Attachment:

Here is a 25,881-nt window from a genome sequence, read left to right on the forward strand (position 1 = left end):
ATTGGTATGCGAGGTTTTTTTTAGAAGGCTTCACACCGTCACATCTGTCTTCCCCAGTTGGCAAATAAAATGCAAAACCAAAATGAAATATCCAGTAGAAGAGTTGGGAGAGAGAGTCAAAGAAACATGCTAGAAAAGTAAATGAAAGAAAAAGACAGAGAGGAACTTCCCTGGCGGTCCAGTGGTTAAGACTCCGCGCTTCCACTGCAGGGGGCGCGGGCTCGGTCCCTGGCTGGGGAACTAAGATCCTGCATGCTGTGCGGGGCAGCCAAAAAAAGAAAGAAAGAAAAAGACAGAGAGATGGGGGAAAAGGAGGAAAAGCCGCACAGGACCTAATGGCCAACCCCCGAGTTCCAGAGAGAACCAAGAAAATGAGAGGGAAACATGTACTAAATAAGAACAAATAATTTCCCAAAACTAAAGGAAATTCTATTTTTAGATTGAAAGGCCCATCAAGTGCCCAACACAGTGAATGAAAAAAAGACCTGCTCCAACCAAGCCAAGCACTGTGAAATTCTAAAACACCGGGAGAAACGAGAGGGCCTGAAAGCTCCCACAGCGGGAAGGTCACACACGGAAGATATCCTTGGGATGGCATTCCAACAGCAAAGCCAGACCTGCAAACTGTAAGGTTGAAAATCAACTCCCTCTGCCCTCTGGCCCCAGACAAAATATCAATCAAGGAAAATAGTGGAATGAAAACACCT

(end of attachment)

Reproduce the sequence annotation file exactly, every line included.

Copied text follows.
Here is a 25,881-nt window from a genome sequence, read left to right on the forward strand (position 1 = left end):
ATTGGTATGCGAGGTTTTTTTTAGAAGGCTTCACACCGTCACATCTGTCTTCCCCAGTTGGCAAATAAAATGCAAAACCAAAATGAAATATCCAGTAGAAGAGTTGGGAGAGAGAGTCAAAGAAACATGCTAGAAAAGTAAATGAAAGAAAAAGACAGAGAGGAACTTCCCTGGCGGTCCAGTGGTTAAGACTCCGCGCTTCCACTGCAGGGGGCGCGGGCTCGGTCCCTGGCTGGGGAACTAAGATCCTGCATGCTGTGCGGGGCAGCCAAAAAAAGAAAGAAAGAAAAAGACAGAGAGATGGGGGAAAAGGAGGAAAAGCCGCACAGGACCTAATGGCCAACCCCCGAGTTCCAGAGAGAACCAAGAAAATGAGAGGGAAACATGTACTAAATAAGAACAAATAATTTCCCAAAACTAAAGGAAATTCTATTTTTAGATTGAAAGGCCCATCAAGTGCCCAACACAGTGAATGAAAAAAAGACCTGCTCCAACCAAGCCAAGCACTGTGAAATTCTAAAACACCGGGAGAAACGAGAGGGCCTGAAAGCTCCCACAGCGGGAAGGTCACACACGGAAGATATCCTTGGGATGGCATTCCAACAGCAAAGCCAGACCTGCAAACTGTAAGGTTGAAAATCAACTCCCTCTGCCCTCTGGCCCCAGACAAAATATCAATCAAGGAAAATAGTGGAATGAAAACACCT